13. 13. Building Profitable Relationships with Multichannel Consumers 13 © 2010 Fidelity National Information Services, Inc. and its subsidiaries. consumer life-stage segments, with unique features based on in-depth analysis of consumers’ demographics, behaviors and attitudes. The benefits to a bank of successfully implementing a relationship packaging approach are numerous. Well-constructed product packages tend to be more stable and profitable for a provider. While it does take more time to sell a relationship package solution, selling multiple products within a single package at one point in time is more cost-effective than cross-selling the same product mix over time. They can also help an institution create a distinct position in the marketplace and fend off price competition, as packaged product solutions are more difficult for competitors to copy than standalone products. Finally, relationship product packages generally increase customer stickiness and thereby improve longevity, as it is more difficult for customers to unbundle a package and comparison shop the component parts. Conclusion Banks face many challenges in the coming years, but challenges always bring new opportunity. A prime opportunity is to determine ways to configure products and delivery channel access so an institution can move beyond commodity status. After all, retail banking products aren’t that different from institution to institution; they all basically do the same things. But the way institutions enable customers to access those products and the experiences wrapped around that access can be differentiated. Analyzing what customers are trying to accomplish then using financial products and the sacrifices they often have to make to access their financial products and information can be a helpful exercise. In many cases, products and channel access can be bundled together and priced within a relationship context to make it easier for consumers to complete these jobs. Consumers will reward a financial institution that gets this formula right. The institution will be rewarded with loyal customers who bring greater wallet share and utilize the institution’s services more efficiently (lower cost to serve). As the industry evolves to a business model that is based on more-equitable and transparent revenue generation from the mass-market base, this will be the path to develop profitable relationships with today’s multichannel banking consumers.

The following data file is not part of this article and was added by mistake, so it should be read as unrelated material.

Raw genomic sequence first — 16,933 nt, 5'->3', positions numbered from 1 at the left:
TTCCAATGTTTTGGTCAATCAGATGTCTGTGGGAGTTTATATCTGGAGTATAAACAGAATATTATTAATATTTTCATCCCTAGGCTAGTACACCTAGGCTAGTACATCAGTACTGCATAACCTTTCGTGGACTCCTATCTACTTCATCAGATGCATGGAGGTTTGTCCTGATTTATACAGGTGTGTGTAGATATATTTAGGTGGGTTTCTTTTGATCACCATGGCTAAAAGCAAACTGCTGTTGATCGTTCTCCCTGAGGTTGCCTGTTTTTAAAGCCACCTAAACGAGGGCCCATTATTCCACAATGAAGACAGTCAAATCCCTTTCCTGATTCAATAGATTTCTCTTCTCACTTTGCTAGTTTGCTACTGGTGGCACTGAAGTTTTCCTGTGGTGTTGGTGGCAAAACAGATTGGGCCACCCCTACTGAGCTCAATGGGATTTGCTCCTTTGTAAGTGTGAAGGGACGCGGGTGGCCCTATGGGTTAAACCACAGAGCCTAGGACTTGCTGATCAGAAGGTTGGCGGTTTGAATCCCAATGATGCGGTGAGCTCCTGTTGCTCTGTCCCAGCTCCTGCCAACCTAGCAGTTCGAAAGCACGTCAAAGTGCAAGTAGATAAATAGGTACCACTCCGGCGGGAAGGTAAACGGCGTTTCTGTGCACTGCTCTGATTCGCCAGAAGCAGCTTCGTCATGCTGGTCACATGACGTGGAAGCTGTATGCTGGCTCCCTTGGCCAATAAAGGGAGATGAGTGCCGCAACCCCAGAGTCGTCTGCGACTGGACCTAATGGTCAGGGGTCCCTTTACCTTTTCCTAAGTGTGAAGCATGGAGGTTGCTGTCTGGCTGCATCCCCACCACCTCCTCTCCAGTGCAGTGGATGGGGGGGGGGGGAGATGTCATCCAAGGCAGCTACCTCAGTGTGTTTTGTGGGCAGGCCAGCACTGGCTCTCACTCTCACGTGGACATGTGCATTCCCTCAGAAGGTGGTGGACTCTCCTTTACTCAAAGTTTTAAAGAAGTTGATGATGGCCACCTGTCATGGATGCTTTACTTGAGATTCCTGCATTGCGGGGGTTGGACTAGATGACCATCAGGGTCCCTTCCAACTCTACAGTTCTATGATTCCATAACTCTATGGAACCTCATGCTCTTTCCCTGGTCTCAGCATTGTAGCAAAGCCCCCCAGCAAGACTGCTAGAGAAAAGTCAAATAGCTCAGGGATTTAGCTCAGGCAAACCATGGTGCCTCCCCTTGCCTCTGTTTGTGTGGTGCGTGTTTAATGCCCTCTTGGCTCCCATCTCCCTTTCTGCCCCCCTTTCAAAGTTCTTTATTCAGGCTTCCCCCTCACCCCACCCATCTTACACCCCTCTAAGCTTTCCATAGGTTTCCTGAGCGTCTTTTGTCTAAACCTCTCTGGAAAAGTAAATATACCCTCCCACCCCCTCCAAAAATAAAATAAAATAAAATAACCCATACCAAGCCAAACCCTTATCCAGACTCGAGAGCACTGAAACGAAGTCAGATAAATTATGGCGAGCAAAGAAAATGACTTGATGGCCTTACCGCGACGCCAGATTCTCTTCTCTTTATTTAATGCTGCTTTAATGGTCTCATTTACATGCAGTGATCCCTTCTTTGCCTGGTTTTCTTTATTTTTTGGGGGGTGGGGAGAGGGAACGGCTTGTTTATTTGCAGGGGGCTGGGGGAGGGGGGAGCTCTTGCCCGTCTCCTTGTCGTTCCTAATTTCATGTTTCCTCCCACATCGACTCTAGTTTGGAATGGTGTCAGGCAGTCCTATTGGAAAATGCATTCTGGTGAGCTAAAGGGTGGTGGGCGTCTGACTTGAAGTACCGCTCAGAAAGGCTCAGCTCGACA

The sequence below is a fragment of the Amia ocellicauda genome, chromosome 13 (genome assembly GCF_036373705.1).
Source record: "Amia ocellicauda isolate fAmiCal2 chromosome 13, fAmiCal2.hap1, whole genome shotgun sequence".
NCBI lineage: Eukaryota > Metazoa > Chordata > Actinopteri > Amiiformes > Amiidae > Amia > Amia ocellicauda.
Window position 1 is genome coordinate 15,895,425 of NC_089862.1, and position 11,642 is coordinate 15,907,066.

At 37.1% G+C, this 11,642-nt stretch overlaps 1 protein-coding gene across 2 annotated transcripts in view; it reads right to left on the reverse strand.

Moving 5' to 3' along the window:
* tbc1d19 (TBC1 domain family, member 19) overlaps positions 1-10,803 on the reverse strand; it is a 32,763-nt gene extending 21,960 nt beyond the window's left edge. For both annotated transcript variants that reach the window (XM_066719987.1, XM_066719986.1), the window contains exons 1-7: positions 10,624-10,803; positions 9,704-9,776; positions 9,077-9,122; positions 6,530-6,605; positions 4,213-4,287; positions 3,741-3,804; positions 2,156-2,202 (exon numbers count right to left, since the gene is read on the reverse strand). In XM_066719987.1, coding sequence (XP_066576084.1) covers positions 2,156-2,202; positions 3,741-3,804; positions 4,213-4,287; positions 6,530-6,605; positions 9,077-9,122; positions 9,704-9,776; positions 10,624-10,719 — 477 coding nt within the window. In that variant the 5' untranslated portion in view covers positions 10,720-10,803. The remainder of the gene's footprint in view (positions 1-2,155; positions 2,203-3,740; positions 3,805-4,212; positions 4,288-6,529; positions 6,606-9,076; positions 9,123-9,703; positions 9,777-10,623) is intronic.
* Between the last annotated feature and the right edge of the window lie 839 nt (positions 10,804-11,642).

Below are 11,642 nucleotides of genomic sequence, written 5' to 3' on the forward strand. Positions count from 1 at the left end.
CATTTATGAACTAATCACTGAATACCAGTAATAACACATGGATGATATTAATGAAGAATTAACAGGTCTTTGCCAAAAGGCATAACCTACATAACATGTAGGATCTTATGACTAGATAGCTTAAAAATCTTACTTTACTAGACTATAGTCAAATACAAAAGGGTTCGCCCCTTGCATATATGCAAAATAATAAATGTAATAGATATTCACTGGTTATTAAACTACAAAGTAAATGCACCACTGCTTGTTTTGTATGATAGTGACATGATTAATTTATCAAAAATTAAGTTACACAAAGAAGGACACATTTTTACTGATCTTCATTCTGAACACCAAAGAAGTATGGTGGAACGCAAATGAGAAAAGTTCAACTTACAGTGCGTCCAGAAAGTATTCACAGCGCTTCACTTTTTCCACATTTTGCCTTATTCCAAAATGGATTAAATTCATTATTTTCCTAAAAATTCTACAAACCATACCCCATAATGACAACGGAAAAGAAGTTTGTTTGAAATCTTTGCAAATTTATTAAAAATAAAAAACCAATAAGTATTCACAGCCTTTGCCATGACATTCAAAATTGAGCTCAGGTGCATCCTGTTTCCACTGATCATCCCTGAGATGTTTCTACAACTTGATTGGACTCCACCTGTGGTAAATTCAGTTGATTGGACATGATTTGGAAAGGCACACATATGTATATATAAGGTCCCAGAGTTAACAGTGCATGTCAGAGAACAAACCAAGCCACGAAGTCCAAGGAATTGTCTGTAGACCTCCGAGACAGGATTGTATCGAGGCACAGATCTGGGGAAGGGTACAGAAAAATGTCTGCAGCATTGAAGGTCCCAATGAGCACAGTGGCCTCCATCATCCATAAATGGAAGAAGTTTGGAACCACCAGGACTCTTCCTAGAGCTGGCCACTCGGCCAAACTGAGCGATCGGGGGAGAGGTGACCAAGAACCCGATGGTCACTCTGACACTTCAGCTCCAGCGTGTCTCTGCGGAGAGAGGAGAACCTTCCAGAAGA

14. 14. Building Profitable Relationships with Multichannel Consumers 14 © 2010 Fidelity National Information Services, Inc. and its subsidiaries. Citations: 1 CNN Money, “New Bank Fees Hit Consumers,” Sept. 24, 2010. 2 SNL Financial, “Dimon Says FinReg Needed, but too Complicated,” Sept. 14, 2010. 3 USA Today, “Wells Fargo’s Kovacevich Banks on Success as a One-Stop Shop,” March 26, 2007. 4 BAI, “Specialization and the Deposit Business: Implications for Growth and Market Share,” 2005. About the Research Building Profitable Relationships with Multichannel Consumers is the first in a series of Consumer Insight Briefs based on primary research conducted by FIS Enterprise Strategy. The research findings are based on a 42- question, online survey completed by over 4,000 U.S. consumers in early September 2010. The survey was fielded by FIS Enterprise Strategy to a consumer panel maintained by Survey Sampling International. The estimated margin of error rate for this sample is +/-1.6% to 2.3%. About FIS FIS delivers banking and payments technologies to more than 14,000 financial institutions and businesses in over 100 countries worldwide. FIS provides financial institution core processing, and card issuer and transaction processing services, including the NYCE® Network. FIS maintains processing and technology relationships with 40 of the top 50 global banks, including 9 of the top 10. FIS is a member of Standard and Poor's (S&P) 500® Index and consistently holds a leading ranking in the annual FinTech 100 rankings. Headquartered in Jacksonville, Florida, FIS employs more than 30,000 on a global basis. FIS is listed on the New York Stock Exchange under the “FIS” ticker symbol. For more information about FIS see www.fisglobal.com. Building Profitable Relationships with Multichannel Consumers was authored by Paul McAdam, SVP of Research and Thought Leadership at FIS and Jim Gamble, Director of Research and Thought Leadership at FIS. Please contact the authors if you have questions about the research or how the results apply to your financial institution. Paul McAdam Ph: 708.449.7743 paul.mcadam@fisglobal.com Jim Gamble Ph: 614.414.4213 james.gamble@fisglobal.com